4/5 stars

As journalists, we are expected to maintain a certain level of ethical conduct in our writing. 

Publications like Reporter have a responsibility to avoid contorting the truth for their own means, outside of designated opinion pieces. In the United States, we have the freedom to publish almost anything we wish, so long as it is not libelous. However, journalistic principles such as ours are not so easily upheld in regions where freedom is scarce, such as the fictional city of Westport - the setting for the up-and-coming game "The Westport Independent."

The Westport Independent started life as a small game made in 72 hours for Ludum Dare 29, in which the theme was "Beneath the Surface." The game was set in a fictional city in which a new law was mandating full government control of all media, leaving the player only six weeks before their paper was dismantled. The player's job as editor-in-chief was to censor the three articles that were placed on their desk each day, while keeping track of the people's support of the rebellion and the government's suspicion toward the paper. The player could alter what information was published and whether an article was printed or denied entirely. Recently, developer Double Zero One Zero has released the alpha version of a new, expanded version of the original game. The new version has slight graphical improvements (though it still retains a retro, pixelated appearance), more game mechanics and more information to uncover about Westport.

The new version of the game adds several layers of complexity. First, the player is given seven articles each day instead of three, and is only given enough space in the paper to print four articles. This requires the player to prioritize different types of content, which fall into the categories of "social," "industrial," "celebrity" and "crime". The city is divided into four districts of various income levels and populations, and each has their own taste in news. The more the paper contains their preferred content categories, the more they'll buy it. The population of each district is important, as well. Selling 20 percent of the available papers in a heavily populated district will have a smaller overall effect in that region than selling 20 percent in a less populated area.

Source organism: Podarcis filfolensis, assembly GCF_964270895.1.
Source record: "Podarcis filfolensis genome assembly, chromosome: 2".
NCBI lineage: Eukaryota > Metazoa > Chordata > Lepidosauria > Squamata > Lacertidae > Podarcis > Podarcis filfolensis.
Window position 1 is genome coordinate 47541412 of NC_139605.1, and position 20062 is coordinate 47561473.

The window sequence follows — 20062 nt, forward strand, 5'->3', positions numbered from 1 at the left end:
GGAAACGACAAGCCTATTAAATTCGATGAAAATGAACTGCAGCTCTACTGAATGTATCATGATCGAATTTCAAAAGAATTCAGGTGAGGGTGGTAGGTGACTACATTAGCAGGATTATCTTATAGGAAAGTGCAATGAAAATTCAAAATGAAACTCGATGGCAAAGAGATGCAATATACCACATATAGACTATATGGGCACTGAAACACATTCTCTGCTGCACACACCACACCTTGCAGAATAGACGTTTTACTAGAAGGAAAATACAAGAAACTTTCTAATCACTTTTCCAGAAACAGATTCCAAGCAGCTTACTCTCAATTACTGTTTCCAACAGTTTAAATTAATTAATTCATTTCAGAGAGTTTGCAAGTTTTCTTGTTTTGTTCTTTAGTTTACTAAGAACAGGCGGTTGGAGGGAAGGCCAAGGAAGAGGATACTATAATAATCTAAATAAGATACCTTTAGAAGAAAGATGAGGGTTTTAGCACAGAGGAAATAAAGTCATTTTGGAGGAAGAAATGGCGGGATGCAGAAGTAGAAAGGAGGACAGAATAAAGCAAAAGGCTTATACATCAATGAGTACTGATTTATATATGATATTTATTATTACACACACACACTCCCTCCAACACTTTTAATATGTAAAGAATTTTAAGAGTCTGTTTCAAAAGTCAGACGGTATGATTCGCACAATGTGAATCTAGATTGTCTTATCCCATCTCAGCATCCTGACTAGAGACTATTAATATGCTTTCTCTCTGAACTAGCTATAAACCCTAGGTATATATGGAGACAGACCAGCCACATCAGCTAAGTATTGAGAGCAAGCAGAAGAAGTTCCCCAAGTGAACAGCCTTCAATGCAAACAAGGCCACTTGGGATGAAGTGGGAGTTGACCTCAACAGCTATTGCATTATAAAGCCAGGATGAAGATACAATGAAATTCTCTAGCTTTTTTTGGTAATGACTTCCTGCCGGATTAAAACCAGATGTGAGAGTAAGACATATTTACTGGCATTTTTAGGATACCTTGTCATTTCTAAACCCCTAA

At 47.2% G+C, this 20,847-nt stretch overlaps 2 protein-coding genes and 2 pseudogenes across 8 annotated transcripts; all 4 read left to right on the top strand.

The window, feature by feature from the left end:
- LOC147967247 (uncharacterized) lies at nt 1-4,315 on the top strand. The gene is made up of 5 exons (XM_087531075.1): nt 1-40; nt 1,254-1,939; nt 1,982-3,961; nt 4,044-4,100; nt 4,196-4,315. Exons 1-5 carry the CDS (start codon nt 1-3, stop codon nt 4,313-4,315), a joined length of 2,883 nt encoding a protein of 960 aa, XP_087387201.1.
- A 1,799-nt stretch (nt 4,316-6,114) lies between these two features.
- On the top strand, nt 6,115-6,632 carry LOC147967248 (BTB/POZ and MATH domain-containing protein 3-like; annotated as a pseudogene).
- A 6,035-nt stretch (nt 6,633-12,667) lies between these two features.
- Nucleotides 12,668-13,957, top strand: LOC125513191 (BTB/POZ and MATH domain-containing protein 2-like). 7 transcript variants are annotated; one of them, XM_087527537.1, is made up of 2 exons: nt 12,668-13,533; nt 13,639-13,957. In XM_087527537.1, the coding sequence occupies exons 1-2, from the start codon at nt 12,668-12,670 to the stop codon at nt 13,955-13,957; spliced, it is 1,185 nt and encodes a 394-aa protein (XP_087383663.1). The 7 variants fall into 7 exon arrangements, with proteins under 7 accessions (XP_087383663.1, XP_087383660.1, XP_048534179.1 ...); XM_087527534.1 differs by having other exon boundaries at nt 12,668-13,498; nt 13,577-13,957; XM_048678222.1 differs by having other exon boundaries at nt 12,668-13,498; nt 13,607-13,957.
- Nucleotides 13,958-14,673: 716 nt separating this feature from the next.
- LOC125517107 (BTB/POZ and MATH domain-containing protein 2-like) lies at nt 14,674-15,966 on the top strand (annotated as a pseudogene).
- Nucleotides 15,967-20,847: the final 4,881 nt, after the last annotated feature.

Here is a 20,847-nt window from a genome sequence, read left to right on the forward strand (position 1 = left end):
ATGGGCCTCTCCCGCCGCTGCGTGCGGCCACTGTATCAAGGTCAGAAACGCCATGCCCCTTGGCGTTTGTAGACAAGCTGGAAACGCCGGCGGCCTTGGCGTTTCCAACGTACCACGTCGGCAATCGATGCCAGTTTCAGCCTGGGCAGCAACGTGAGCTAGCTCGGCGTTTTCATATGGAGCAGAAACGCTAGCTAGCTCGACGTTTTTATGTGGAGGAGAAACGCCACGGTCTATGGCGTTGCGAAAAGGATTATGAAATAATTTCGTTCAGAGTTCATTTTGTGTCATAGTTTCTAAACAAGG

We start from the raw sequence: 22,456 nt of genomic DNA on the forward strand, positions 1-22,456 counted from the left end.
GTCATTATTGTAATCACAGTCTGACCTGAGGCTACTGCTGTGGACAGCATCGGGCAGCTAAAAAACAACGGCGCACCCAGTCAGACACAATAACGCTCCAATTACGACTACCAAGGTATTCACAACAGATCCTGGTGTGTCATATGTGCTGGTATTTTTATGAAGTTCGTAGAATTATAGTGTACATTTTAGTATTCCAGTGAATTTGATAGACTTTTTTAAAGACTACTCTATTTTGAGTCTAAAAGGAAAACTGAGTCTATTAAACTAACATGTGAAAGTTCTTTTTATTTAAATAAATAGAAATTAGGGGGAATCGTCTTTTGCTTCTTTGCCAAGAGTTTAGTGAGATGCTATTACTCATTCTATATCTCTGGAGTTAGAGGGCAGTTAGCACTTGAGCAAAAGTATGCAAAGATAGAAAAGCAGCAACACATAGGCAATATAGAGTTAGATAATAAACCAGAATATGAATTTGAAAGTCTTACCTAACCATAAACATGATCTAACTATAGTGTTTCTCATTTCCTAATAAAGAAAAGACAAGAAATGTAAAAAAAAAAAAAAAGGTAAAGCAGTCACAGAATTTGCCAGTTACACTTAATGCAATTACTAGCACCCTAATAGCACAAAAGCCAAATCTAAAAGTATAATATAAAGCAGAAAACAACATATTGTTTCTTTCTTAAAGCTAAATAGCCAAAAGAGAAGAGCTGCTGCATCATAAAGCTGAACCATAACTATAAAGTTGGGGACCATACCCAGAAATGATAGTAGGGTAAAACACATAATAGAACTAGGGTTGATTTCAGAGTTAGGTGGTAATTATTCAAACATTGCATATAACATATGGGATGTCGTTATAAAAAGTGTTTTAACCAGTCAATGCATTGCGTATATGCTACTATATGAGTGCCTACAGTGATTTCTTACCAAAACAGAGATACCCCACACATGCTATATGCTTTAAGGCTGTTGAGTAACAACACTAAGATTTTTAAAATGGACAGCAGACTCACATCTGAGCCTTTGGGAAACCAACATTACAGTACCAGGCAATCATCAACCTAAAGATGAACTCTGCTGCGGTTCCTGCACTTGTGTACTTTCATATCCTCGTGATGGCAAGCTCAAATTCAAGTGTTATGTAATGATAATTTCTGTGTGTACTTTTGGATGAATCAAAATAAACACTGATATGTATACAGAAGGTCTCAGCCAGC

On top of censoring content, the player can also choose between two titles. "Customs Fight Back Against Contraband" can become "Government Stops Imported Movies" and "Cafe Opened to Pay Homage to Movie Star" can become "Movie Star Fanatics Open Cafe to Bask in His Glory". The titles and content of the articles can have huge effects on their tones, which changes how the people and the government will respond to them. It also affects how the four writers will react to the articles. When an article is given to a writer, they may say they're uncomfortable writing it. For example, one writer is a member of the Loyalist Party and will take issue with writing any articles that glorify the rebels. The government will also take notice of what your writers are producing. If the paper or writers become overly suspicious in the eyes of the government, the player may receive letters from the government warning them to watch what they print. The writers can even be arrested for treason if they become overly suspicious. If the player wishes to incite rebellion, they must do so carefully, under the government's radar.

Another interesting mechanic is how certain stories can "develop" over the weeks. If an article about mercury levels in fish is printed one week, the player may get the option to print a follow-up article about how a company is polluting the waters—and may receive an angry letter from said company if that article is printed. Running an article on how a teenager was assaulted by a police officer may incite protests led by the rebels. Sometimes your writers will react to the stories, as well. Between in-game weeks, the player will get a glimpse at a conversation between the writers. These small cut-scenes give a deeper look into the beliefs and personalities of the people working under the player.

For a game in alpha, The Westport Independent runs with minimal bugs and has a decent amount of content. Unfortunately, only a few generic endings have been implemented, though the developer states that the finished game will have more weeks and endings than the alpha. 

As it is now, The Westport Independent is an intriguing game that shows quite a bit of promise. It can be downloaded for free here.